The word ‘travertine’ is a italian word.The word ‘travertine’ is derived from the Italian travertino, itself a derivation of the Latin tiburtinus ‘of Tibur’. Its namesake is also the origin of Tivoli, a district near Rome.
Badab-e Surt’s stepped travertine terrace formations. The red color of this stone terraces is due to iron carbonate.
Mausoleum submerged in a travertine pool at Hierapolis hot springs, Turkey.
In Italy, well-known travertine quarries exist in Tivoli and Guidonia Montecelio, where the most important quarries since Ancient Roman times, like the old quarry of Bernini in Guidonia, can be found. The latter has a major historic value, because it was one of the quarries that Gian Lorenzo Bernini selected material from to build the famous Colonnade of St. Peter’s Square in Rome (colonnato di Piazza S. Pietro) in 1656-1667. Michaelangelo also chose travertine as the material for the external ribs of the dome of St Peter’s Basilica. Travertine derives its name from the former town, known as Tibur in ancient Roman times. The ancient name for the stone was lapis tiburtinus, meaning tibur stone, which was gradually corrupted to travertino (travertine). Detailed studies of the Tivoli and Guidonia travertine deposits revealed diurnal and annual rhythmic banding and laminae, which have potential use in geochronology.
Cascades of natural lakes formed behind travertine dams can be seen in Pamukkale, Turkey, which is a UNESCO World Heritage Site. Other places with such cascades include Huanglong in Sichuan Province of China (another UNESCO World Heritage Site), the Mammoth Hot Springs in the US, Egerszalók in Hungary, Mahallat, Abbass Abad, Atash Kooh, and Badab-e Surt in Iran, Band-i-Amir in Afghanistan, Lagunas de Ruidera, Spain, Hierve el Agua, Oaxaca, Mexico and Semuc Champey, Guatemala.
In Central Europe’s last post-glacial palaeoclimatic optimum (Atlantic Period, 8000-5000 BC), huge deposits of tufa formed from karst springs. Important geotopes are found at the Swabian Alb, mainly in valleys at the foremost northwest ridge of the cuesta; in many valleys of the eroded periphery of the karstic Franconian Jura; at the northern Alpine foothills; and the northern Karst Alps. On a smaller scale, these karst processes are still working. Travertine has been an important building material since the Middle Ages.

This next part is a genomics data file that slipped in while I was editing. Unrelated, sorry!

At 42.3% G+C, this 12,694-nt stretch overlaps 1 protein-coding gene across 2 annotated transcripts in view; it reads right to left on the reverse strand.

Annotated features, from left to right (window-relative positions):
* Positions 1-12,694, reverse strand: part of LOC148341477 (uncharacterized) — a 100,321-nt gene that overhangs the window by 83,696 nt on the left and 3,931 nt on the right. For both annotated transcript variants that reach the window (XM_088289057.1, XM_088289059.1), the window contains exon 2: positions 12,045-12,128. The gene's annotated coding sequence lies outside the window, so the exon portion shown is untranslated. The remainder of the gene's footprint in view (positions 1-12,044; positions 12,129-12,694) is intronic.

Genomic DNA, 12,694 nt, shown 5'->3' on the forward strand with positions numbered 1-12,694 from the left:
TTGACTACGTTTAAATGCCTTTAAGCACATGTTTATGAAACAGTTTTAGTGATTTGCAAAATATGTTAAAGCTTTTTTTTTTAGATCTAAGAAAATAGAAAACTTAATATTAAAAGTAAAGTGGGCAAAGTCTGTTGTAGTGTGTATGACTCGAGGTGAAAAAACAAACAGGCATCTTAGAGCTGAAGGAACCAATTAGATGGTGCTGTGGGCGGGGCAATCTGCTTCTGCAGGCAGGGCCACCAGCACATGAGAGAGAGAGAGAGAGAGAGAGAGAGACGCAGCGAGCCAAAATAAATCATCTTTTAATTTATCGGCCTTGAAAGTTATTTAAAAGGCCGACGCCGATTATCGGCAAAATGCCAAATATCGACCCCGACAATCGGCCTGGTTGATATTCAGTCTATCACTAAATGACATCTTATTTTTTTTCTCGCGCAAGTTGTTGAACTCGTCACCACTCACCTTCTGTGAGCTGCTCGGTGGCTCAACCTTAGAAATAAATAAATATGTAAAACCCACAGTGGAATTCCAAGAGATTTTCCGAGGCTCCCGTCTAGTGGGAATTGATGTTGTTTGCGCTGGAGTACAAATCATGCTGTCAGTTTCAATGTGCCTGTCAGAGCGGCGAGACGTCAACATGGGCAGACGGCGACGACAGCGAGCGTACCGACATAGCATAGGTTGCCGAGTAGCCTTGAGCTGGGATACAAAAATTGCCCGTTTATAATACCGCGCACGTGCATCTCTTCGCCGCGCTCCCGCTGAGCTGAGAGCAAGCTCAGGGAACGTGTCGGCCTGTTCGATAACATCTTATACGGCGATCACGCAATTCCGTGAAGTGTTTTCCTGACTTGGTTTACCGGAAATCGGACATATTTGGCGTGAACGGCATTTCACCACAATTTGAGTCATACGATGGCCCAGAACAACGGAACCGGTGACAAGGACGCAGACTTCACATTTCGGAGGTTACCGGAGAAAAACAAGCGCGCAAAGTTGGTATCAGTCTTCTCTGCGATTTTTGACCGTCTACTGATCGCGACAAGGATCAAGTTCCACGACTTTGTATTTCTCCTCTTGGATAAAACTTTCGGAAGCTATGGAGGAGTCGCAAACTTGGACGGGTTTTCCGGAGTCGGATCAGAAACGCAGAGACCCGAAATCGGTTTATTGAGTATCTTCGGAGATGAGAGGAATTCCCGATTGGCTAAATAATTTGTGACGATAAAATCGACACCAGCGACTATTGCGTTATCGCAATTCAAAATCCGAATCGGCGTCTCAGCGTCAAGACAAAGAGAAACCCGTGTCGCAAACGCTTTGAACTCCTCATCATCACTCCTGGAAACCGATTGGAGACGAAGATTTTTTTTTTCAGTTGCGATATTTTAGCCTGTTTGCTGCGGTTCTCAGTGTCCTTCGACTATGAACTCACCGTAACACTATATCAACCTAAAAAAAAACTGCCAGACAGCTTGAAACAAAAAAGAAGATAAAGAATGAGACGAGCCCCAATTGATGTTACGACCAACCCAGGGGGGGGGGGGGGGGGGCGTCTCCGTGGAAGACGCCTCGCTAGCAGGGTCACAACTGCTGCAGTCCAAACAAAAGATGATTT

Travertine has formed sixteen huge, natural dams in a valley in Croatia known as Plitvice Lakes National Park. Clinging to moss and rocks in the water, the travertine has built up over several millennia to form waterfalls up to 70 m (230 ft) in height.
In the U.S., the most well-known place for this stone formation is Yellowstone National Park, where the geothermal areas are rich in travertine deposits. Wyoming also has travertines in Hot Springs State Park in Thermopolis. Oklahoma has two parks dedicated to this natural wonder. Turner Falls, the tallest waterfall in Oklahoma, is a 77 feet (23 m) cascade of spring water flowing over a this stone cave. Honey Creek feeds this waterfall and creates miles of this stone shelves both up and downstream. Many small waterfalls upstream in the dense woods repeat the travertine-formation effect. The city of Davis now owns thousands of acres of this land and has made it a tourist attraction. Another travertine resource is in Sulphur, Oklahoma, 10 miles (16 km) east of Turner Falls.this stone Creek flows through a spring-water nature preserve within the boundaries of the Chickasaw National Recreation Area.
In Texas, the city of Austin and its surrounding “Hill Country” to the south is built on limestone. The area has many travertine formations, such as those found at Gorman Falls within Colorado Bend State Park, the nature preserve known as Hamilton Pool, the West Cave Preserve, and Krause Springs in Spicewood.
Hanging Lake in Glenwood Canyon in Colorado has travertine deposits and aqua blue water. Rifle Falls State Park in Colorado features a triple waterfall over a travertine dam.
In Arizona, on the south side of the Grand Canyon there is the Havasupai Reservation. Flowing through it is Havasu Creek, which has extensive this stone deposits. Three major waterfalls, Navajo Falls, Havasu Falls, and Mooney Falls, are all located downstream from the town of Supai. There are numerous smaller cataracts formed by travertine dams. These features are located about 2 miles (3.2 km) from Supai Village (on the floor of the canyon), and are accessible by foot or horseback.
In Iceland, the Hvanná river, located at the north flank of the Eyjafjallajökull, was heavily charged with CO2 following the 2010 eruptions. Travertine precipitated along the river. By 2014, CO2 concentration in the river has decreased and travertine has started to dissolve. However, in places, where the river changed its bed, this stone covered rocks can still be seen.
In North East Sulawesi, Indonesia is the Wawolesea Karst. A notable feature of this area is a pond several meters from the beach, formed by a salty, hot water fountain extant since the Neogene period.
Modern this stone is formed from geothermally heated supersaturated alkaline waters, with raised pCO2 (see partial pressure). On emergence, waters degas CO2 due to the lower atmospheric pCO2, resulting in an increase in pH. Since carbonate solubility decreases with increased pH, precipitation is induced. Precipitation may be enhanced by factors leading to a reduction in pCO2, for example increased air-water interactions at waterfalls may be important, as may photosynthesis. Precipitation may also be enhanced by evaporation in some springs.
Both calcite and aragonite are found in hot spring travertines; aragonite is preferentially precipitated when temperatures are hot, while calcite dominates when temperatures are cooler. this stone may precipitate out directly onto rock and other inert materials as in Pamukkale or Mammoth Hot Springs for example.